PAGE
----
So this has been coming up more often lately, and as time wears on it will only get more common. In addition most of the threads end up repeating the same stuff, which unfortunatley never seems to get the point across to the orignal poster because they are usually looking for a step by step pictoral with pictures. So I though it was time for this,
as in general these threads anger me.
Swapping in a MKIV engine. (2.0 to 1.8t, 12v to 24v, 2.0 to tdi, 1.8t to 2.0, 2.8 to 3.2, etc, so forth and so on)
MKIV engine swaps come down to two basic things.
1. All of it is bolt in.
2. If you need to ask how, you probably aren't ready to do it. So without being too much of an ass, don't waste our time.
Lets start at the beginning. It doesn't matter what your donor car is and what your recipient is, any MKIV engine can be successfully swapped into an MKIV chassis car. Yes this includes TT's and New Beetles. From the very beginning VW's have been built like tinker toys, which is why so many people do engine swaps. Even though a specific engine may have never been available from the factory in a certain body style, platform sharing and the transition of subsytems and engines between generations and bodystyles means that in most cases a swap can be done, you just need to find the right interfacing parts that join the two disparate systems. This is why MKIV rear brakes can be bolted on a rabbit, why a 16v out of an A2 GTI or a crossflow out of a 1999 Jetta can be bolted into a rabbit, why a VR6 from a Passat can be bolted into an A2 with the help of a Corrado.
Now that I have elaborated on how easy it is in general to create hybrid VW's, let me tell you why the introduction of the MKIV made it so much more diffcult. For one, VW four cylinder engines since the early 70's had all been based off of a common design. Even though the A1's, A2's and A3's did not share motor mounts the motor mounts were not an integral part of the engine and transmission. Because of the common block design the way the mounts bolted to the engine/transmission did not really change, so in order to put a crossflow in Rabbit all you had to do was bolt the Rabbit's motor mounts to the bolt and toss it in a willing bunny. The same thing applied to transmissions. Since all vw 4 cylinder transmissions were interchangeable, you could use the orignal tranny or the newer one, you just needed the linkage from the original car. MkIV's went to a much different mounting system then previous generations, and this combined with several other factors including new engine management designs, crashworthiness and the like made it so you couldn't just bolt MKII mounts to a 1.8t and call it a day. The same thing applied to the mounts and linkages/interfaces for the hydraulic/cable shift transmissions. The GOOD thing is, since you are swapping from a MKIV to a MKIV, you don't have to worry about this at all!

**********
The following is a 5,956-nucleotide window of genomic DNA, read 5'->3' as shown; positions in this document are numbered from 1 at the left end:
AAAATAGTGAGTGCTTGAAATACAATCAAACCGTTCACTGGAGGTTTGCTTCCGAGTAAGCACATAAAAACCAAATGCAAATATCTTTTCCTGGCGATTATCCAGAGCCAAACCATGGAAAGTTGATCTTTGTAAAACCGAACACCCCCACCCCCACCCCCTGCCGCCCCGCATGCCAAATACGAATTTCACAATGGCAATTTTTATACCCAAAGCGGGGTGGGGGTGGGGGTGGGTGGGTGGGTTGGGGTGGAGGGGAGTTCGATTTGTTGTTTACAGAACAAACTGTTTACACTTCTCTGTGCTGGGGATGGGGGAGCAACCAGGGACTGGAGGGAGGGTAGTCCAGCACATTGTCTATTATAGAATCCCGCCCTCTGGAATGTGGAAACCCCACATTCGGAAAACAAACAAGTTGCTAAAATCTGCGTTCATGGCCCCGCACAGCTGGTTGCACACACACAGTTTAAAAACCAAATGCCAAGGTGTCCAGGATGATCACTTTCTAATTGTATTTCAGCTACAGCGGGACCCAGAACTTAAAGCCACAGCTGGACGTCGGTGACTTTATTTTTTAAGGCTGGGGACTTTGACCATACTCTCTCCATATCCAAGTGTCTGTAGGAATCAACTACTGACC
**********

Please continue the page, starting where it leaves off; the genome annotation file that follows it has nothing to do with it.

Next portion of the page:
You DO have to worry about the next big obstacle that presented itself with the advent of the MKIVs. Intelligent cars and whole-car integration. The MKIV was the first real "self aware" generation. Everything is integrated into the ecu, and while that makes it nice for troubleshooting, it makes it a bear if one thing isn't working right, or more importantly, missing altogether. The issues come down to two big things, drive by wire (electronic throttle) and the immobilizer. Now if the donor car and the recipient both have drive by wire you are good to go (this is the majority of MKIV's), but remember that all 2.0's into 2000+ were drive by cable, and as such will need the pedal cluster from the dnor car (or just the throttle pedal and it's potientiometer). Since the immobilizer is integrated into the instrument cluster on the car, and talks to the ecu, which is tied to the engine (this is a must have btw), you will have issues with the communicating if they are not coded to each other, which VW has made much more diffcult in recent years. I am not even sure you can get an SKC from the dealer at all anymore, and there are many better vag com people out there then me that can elaborate on compatibility between the different immobilizer versions and all that, but if you just get the cluster from the donor car, it won't even matter. Once you get the whole immobilizer/ecu thing worked out, it's pretty much plug and play.
This shift to eletrical integration has shifted the definition of a succeseful "swapper" from someone who can weld and use a hammer, to someone who has mastered the use of electronic tools like vag-com and in house VW information systems. AS stated, some of these are easier to get access to than others.